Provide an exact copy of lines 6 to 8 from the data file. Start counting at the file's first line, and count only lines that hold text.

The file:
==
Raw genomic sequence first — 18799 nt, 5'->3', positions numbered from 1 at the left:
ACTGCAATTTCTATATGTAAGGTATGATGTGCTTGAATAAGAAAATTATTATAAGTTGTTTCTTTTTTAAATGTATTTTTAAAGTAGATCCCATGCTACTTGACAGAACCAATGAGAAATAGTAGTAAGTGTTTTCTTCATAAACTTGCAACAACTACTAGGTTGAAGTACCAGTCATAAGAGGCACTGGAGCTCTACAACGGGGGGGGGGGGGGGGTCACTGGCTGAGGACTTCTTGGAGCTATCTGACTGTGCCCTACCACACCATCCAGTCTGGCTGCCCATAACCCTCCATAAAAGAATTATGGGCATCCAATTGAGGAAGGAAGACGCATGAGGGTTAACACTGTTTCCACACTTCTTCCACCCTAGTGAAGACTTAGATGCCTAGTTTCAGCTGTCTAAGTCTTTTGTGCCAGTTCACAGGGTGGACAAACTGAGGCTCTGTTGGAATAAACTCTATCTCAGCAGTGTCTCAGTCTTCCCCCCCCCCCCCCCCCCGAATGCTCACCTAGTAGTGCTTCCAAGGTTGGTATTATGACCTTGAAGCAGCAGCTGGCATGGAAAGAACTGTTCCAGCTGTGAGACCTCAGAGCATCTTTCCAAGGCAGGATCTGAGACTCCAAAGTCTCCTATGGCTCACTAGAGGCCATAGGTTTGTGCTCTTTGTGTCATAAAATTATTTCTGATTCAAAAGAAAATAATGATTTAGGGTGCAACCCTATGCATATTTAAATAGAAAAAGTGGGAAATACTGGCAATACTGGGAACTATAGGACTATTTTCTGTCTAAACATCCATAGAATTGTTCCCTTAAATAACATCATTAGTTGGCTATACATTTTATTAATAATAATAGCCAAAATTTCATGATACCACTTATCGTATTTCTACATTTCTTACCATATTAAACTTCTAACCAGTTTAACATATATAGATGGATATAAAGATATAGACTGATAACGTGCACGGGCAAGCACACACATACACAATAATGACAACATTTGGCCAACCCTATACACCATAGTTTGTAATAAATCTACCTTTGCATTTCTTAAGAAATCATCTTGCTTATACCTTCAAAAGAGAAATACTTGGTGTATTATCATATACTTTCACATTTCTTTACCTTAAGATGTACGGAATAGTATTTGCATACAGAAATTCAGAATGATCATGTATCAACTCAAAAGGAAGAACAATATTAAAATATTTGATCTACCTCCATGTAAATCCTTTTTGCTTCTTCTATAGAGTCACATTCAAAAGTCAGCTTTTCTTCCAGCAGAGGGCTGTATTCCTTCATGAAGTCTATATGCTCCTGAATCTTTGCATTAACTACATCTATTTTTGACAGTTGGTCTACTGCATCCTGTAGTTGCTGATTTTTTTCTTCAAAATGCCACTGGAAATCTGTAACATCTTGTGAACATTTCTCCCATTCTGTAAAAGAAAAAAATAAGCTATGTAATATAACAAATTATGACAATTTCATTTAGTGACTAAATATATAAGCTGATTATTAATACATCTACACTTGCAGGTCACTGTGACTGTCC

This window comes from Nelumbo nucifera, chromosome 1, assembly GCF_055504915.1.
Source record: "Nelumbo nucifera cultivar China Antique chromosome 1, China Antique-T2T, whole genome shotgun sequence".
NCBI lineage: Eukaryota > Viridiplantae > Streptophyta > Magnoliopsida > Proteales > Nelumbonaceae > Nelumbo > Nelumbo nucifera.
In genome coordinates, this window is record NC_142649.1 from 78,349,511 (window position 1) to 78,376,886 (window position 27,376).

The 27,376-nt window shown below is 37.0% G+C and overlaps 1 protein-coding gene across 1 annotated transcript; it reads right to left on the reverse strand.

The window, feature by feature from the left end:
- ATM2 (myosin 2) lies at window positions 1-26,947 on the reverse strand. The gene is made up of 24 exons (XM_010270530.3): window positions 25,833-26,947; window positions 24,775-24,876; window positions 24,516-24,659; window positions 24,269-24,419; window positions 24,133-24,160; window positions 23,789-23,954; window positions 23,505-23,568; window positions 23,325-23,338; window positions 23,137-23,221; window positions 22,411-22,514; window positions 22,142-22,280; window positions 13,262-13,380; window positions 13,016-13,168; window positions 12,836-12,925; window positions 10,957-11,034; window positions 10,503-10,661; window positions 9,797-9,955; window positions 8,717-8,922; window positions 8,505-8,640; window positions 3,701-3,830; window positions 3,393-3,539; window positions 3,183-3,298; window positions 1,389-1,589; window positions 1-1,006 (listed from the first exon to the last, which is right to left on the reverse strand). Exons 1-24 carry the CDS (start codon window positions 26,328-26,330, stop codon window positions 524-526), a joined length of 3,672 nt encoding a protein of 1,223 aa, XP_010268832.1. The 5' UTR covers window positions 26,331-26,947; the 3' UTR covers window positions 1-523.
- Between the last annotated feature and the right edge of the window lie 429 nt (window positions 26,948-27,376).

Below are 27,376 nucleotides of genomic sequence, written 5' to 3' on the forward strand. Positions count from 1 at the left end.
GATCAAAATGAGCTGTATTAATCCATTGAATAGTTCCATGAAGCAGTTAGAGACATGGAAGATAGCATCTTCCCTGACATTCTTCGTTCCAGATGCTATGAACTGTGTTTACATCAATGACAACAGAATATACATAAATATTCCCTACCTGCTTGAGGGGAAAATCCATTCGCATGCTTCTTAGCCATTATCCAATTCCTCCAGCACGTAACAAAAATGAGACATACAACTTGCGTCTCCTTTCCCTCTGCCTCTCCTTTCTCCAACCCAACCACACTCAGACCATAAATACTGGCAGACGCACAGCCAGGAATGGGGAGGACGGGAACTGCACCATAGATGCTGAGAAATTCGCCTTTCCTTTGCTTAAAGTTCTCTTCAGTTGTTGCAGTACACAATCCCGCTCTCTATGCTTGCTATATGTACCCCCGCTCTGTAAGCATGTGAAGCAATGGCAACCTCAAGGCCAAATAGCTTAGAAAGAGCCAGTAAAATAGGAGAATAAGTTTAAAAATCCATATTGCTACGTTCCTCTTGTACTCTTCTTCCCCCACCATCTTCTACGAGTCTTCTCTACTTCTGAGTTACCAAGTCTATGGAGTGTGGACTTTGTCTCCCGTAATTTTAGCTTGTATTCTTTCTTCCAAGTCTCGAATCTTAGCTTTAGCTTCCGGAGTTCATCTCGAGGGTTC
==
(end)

In genome coordinates, this window is record NC_142649.1 from 78,349,511 (window position 1) to 78,376,886 (window position 27,376).

The 27,376-nt window shown below is 37.0% G+C and overlaps 1 protein-coding gene across 1 annotated transcript; it reads right to left on the reverse strand.

The window, feature by feature from the left end: